Amazon Founder and Wife Give $2.5 Million to Washington Marriage Campaign
BY Julie Bolcer
July 27 2012 10:26 AM ET
Amazon.com founder Jeff Bezos and his wife MacKenzie have contributed $2.5 million to the campaign to retain marriage equality at the ballot in Washington this fall, an amount that advocates believe to be the largest-ever individual gift to such efforts.
Washington United for Marriage, the coalition working to protect the law by approving Referendum 74 this November, announced the historic gift Friday morning. The contribution doubled the money raised so far by the coalition, which had raised $2.5 million before the gift and expects to raise more than $8 million for the entire effort.
"I am thrilled by Jeff and MacKenzie's staggeringly generous donation," said Jennifer Cast, the finance co-chair for the coalition who spent over seven years in senior positions at Amazon.com, in a statement. "Their support of our efforts to approve R74 comes at an important time and will have great impact. I am deeply grateful to both of them as this donation is going to help us make history."
The New York Times reports on how the gift happened. Cast, a lesbian mother of four children, sent an e-mail Sunday evening to Mr. Bezos. She had never talked about marriage equality with him, but in her note, she explained the importance of the issue to her family.
“I want to have the right to marry the love of my life and to let my children and grandchildren know their family is honored like a ‘real’ family,” she wrote. “We need help from straight people. To be very frank, we need help from wealthy straight people who care about us and who want to help us win.”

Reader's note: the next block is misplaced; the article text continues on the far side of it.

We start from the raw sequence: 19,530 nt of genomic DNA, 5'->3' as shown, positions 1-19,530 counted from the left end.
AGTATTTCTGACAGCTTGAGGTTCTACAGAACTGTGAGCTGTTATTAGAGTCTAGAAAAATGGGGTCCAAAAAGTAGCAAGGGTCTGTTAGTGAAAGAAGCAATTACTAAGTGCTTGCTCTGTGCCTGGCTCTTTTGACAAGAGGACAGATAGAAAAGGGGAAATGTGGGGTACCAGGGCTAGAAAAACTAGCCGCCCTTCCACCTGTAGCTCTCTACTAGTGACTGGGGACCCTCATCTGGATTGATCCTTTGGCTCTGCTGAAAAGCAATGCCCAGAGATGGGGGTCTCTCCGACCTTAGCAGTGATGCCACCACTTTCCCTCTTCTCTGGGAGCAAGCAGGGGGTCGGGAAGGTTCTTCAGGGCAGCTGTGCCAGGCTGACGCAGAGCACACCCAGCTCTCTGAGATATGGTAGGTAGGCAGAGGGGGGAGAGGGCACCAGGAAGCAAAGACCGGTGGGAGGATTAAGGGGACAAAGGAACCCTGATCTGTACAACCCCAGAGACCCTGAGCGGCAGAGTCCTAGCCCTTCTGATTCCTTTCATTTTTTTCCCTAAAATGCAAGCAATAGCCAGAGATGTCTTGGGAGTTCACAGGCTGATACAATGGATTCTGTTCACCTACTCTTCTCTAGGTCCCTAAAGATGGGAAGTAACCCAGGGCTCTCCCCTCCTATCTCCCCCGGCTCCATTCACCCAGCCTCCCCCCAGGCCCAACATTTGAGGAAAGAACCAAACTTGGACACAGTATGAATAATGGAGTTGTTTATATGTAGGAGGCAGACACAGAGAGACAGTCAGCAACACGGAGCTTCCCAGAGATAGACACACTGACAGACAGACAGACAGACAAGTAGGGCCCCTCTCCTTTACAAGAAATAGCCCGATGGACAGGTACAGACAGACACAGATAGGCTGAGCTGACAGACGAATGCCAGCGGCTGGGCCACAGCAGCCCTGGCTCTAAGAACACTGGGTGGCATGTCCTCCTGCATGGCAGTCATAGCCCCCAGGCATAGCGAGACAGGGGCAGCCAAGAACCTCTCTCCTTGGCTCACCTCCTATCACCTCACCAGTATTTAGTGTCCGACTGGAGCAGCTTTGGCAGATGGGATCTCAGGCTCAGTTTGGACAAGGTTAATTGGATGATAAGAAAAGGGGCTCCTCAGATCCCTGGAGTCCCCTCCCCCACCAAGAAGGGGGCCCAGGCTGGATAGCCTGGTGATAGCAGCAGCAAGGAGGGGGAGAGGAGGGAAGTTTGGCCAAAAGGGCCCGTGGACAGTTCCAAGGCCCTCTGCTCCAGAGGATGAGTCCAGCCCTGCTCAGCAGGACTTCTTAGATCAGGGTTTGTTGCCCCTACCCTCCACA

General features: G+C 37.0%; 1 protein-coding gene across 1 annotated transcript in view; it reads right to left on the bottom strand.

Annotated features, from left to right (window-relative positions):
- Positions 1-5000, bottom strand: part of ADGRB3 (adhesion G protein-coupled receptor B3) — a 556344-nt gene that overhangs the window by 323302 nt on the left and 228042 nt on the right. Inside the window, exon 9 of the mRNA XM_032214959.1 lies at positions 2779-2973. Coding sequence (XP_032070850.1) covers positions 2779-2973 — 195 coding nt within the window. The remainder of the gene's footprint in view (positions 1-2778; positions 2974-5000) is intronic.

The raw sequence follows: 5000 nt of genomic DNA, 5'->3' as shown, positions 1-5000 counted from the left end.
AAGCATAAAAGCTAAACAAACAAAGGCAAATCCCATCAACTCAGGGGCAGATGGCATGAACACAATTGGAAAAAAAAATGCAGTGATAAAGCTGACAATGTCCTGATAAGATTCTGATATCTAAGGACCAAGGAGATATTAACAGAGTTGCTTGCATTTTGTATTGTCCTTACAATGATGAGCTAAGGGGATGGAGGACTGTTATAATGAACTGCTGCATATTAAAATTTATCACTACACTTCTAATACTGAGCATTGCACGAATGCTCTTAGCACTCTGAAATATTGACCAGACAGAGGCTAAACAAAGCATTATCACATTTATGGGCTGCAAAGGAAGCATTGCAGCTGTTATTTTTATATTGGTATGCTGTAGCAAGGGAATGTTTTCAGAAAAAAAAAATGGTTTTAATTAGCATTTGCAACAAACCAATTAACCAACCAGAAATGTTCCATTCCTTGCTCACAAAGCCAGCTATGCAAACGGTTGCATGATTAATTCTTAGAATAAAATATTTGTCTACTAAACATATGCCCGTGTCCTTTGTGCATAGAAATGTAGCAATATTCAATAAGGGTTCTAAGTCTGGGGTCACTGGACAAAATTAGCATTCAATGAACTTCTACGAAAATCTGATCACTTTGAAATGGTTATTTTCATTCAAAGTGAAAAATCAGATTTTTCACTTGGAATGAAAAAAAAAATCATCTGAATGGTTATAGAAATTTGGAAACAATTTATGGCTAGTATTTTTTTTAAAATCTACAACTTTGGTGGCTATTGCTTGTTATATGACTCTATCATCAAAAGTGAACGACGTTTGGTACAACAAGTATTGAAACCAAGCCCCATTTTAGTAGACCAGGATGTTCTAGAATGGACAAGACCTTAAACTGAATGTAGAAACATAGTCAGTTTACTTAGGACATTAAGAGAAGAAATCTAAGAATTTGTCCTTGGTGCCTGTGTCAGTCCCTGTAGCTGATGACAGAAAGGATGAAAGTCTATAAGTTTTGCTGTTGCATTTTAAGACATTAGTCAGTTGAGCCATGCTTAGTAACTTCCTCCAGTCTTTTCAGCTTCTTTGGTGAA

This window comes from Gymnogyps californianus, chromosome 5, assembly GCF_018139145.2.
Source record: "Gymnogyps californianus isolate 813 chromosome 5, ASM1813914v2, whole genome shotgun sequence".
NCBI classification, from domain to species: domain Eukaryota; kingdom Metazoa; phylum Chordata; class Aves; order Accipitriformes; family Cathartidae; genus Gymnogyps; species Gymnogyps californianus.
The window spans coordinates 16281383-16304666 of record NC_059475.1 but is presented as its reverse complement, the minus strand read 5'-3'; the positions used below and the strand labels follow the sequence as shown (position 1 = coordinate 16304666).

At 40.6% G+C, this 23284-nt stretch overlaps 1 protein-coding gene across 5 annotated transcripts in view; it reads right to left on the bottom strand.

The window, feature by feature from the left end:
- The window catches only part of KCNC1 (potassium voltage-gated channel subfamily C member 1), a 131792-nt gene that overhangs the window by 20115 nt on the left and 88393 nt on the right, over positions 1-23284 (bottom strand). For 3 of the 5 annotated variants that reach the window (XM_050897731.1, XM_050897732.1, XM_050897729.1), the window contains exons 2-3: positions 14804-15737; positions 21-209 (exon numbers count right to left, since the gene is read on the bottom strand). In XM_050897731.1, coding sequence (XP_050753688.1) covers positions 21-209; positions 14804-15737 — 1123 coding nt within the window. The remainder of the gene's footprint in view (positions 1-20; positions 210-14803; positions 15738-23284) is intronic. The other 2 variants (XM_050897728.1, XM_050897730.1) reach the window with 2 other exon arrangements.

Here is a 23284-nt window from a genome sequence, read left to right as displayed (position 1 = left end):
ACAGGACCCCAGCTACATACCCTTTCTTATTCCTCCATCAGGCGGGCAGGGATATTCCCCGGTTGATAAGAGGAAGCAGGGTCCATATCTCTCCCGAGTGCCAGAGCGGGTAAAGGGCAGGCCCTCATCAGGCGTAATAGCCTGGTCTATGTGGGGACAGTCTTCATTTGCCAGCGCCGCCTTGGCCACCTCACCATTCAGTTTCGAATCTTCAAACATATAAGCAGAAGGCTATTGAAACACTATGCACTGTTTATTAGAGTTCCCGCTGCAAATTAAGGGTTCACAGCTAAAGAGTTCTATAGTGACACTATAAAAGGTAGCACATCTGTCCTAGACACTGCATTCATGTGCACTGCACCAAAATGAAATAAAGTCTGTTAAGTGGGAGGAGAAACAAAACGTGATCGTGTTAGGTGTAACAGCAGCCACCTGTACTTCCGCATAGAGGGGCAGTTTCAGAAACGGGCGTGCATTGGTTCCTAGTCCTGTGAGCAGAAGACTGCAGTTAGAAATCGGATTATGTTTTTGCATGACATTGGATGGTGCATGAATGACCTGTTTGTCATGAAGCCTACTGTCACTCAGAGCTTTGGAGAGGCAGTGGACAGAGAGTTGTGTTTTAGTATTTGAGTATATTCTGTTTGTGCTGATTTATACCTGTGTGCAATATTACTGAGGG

Cast talked about her struggle coming out, and asked Bezos to donate between $100,000 and $200,000. She wrote, “Jeff, I suspect you support marriage equality. I beg you not to sit on the sidelines and hope the vote goes our way. Help us make it so.”
She received a reply by e-mail two days later that said, “Jen, this is right for so many reasons. We’re in for $2.5 million. Jeff & MacKenzie.”
Other business leaders from Washington have supported the campaign. Microsoft founder Bill Gates and CEO Steve Ballmer have each contributed $100,000, while Microsoft Corporation has contributed $10,000. The company joined Nike, Starbucks, Alcoa, Google, and other globally competitive Northwest employers in endorsing the marriage equality legislation that passed this year.
A Public Policy Polling survey last month showed that 51% of Washington voters supported marriage equality, with 42% opposed and 7% undecided. Three years ago, voters upheld an expanded domestic partnerships law, which makes campaigners hopeful that Washington could be among the first states to end a losing streak for marriage equality at the ballot box. Measures are also scheduled for public votes in Maine, Maryland and Minnesota.
The Associated Press reported last month that opponents of the Washington referendum have raised more than $135,000. Protect Marriage Washington, the group that collected petition signatures to challenge the law, said it expects to start raising money at an accelerated pace soon, with an ultimate goal of $4 million including help from partners like the National Organization for Marriage.
Washington United for Marriage expressed optimism that the Bezos’ contribution would cement momentum on their side.
"The extraordinary contribution from Jeff and MacKenzie Bezos will make an enormous difference for our campaign to defend Washington's marriage law," said campaign manager, Zach Silk. "While it provides an amazing base for the work ahead, we hope it spurs others to invest because we’re a long way from November and we face opponents with deep pockets who are committed to spending millions to defeat us."
- Backlash Continues: Angie's List Cancels Indiana Expansion
- Time to #BoycottIndiana? Celebs Blow Up Social Media
- After Indiana, 23 More States Could Pass Discrimination Bills
- 6 Bad Behaviors for HIV-Positive People
- Is It Time for These Indiana Events to Relocate?
- Trixie Mattel on Drag Race Elimination: 'It Was Rude'